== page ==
7. I choose to call this the function selecting piston. It fits into the side of the Down-feed Mechanism and is part of the system that cuts the saw off and raises the arm when a cut is finished.
 

The motor that came with it was all wrong; the original motor was a 1200 rpm, 1 HP motor. One of the previous owners installed a 1/3 HP, 288 rpm gearmotor, which I'm sure cut about as fast as a herd of turtles stampeding through peanut butter. I ordered a new motor of the right rating from Zoro. BTW, Zoro generally has good prices and frequently offers 20% coupons. I have saved a bunch of money ordering industrial supplies through them.

I also need to determine the correct drive pulley size. This hacksaw is the 2-speed model, which is achieved by swapping the drive belt on the step pulleys, similar to a many drill presses. Unfortunately, the drive pulley is missing, so I have been doing some math to figure out the proper pulley size. The motor turns the drive pulley, which drives a pulley attached to a small sprocket (14 teeth), which drives a large sprocket (54 teeth). One revolution of the large sprocket equals one stroke, which is 5 inches. The Racine brochure says that this model has two speeds, 100 SPM and 140 SPM. I believe SPM is Strokes-Per-Minute, but I heard someone refer to it as Surface Feet-Per-Minute. Not sure I buy it though. The large side of the driven step pulley is 9.25" OD, and the small side is 8.25" OD. By my math, the drive pulley needs to be 2.25 or 2.5 inches, with a 4" step. I doubt I'm going to be able to find that, so I may just order a single pulley for the slower speed and run it like that. If anyone wants to check my math, or if someone actually has one of these saws and wants to let me know what is right, I would welcome the input.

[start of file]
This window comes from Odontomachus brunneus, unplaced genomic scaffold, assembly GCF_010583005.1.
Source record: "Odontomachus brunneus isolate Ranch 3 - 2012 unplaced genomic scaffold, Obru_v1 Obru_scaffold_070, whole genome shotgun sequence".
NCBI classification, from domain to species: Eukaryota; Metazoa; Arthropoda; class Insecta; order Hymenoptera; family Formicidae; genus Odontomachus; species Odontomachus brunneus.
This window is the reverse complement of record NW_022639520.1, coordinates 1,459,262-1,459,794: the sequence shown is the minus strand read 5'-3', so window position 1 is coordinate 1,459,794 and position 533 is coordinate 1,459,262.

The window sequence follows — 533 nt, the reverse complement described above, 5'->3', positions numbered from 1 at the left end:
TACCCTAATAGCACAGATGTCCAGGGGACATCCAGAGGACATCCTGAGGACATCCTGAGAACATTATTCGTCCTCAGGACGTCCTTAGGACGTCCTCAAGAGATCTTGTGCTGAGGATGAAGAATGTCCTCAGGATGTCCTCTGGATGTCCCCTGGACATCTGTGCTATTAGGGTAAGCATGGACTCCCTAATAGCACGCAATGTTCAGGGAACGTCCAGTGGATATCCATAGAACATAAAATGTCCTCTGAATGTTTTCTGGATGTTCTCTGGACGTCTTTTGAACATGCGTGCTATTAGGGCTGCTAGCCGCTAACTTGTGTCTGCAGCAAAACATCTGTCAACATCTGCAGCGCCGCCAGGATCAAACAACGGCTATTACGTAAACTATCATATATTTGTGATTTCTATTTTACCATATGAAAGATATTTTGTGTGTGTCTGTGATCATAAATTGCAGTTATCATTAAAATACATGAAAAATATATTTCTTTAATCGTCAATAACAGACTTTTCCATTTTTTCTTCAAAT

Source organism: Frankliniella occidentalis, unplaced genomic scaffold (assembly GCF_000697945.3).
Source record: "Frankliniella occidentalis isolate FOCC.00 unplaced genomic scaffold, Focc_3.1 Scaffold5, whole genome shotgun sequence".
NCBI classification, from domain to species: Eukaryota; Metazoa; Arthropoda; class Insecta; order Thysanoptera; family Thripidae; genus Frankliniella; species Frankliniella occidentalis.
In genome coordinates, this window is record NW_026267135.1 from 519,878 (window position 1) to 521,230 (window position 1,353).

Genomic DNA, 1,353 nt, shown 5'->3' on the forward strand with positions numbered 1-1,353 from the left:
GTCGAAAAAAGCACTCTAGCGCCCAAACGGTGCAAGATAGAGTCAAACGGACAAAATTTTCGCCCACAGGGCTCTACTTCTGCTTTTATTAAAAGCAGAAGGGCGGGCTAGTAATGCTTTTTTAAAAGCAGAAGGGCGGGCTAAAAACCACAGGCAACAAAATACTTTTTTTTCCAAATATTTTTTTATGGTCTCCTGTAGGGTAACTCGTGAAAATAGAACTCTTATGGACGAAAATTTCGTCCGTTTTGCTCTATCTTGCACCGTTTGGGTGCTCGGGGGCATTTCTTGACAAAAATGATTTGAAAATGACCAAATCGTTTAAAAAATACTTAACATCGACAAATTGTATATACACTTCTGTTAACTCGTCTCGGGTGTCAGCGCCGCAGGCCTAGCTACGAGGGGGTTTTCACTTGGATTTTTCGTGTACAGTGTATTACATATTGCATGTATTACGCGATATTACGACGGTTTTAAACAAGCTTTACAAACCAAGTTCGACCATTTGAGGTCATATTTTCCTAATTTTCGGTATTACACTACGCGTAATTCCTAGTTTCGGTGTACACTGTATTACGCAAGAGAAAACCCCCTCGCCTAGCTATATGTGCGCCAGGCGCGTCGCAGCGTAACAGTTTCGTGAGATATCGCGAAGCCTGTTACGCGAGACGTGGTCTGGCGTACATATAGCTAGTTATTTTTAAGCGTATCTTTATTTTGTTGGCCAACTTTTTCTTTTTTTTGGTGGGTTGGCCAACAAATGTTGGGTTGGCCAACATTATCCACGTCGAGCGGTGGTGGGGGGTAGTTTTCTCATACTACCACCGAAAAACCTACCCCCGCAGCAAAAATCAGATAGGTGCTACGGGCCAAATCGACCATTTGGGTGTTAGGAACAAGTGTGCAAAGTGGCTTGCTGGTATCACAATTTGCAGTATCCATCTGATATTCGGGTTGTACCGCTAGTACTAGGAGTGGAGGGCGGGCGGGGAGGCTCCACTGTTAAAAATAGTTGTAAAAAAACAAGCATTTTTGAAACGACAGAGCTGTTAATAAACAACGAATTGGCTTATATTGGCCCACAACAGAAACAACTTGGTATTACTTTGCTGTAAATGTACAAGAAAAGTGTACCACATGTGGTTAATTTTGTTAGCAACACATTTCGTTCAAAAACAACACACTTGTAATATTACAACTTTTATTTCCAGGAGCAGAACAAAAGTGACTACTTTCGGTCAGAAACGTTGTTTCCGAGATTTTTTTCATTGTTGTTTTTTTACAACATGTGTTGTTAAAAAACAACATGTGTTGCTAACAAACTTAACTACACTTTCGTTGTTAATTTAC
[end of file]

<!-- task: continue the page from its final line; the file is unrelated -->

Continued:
I'll keep updating this post as I get the chance to work on it.

 

Arm&Drive removed_small.jpg

Hydraulic Pump_small.jpg

Hydraulic Oil Chamber_small.jpg

Hydraulic Pump Chamber_small2.jpg

Hydraulic Pump Chamber_small.jpg

Downfeed mechanism_small.jpg

selector piston_small.jpg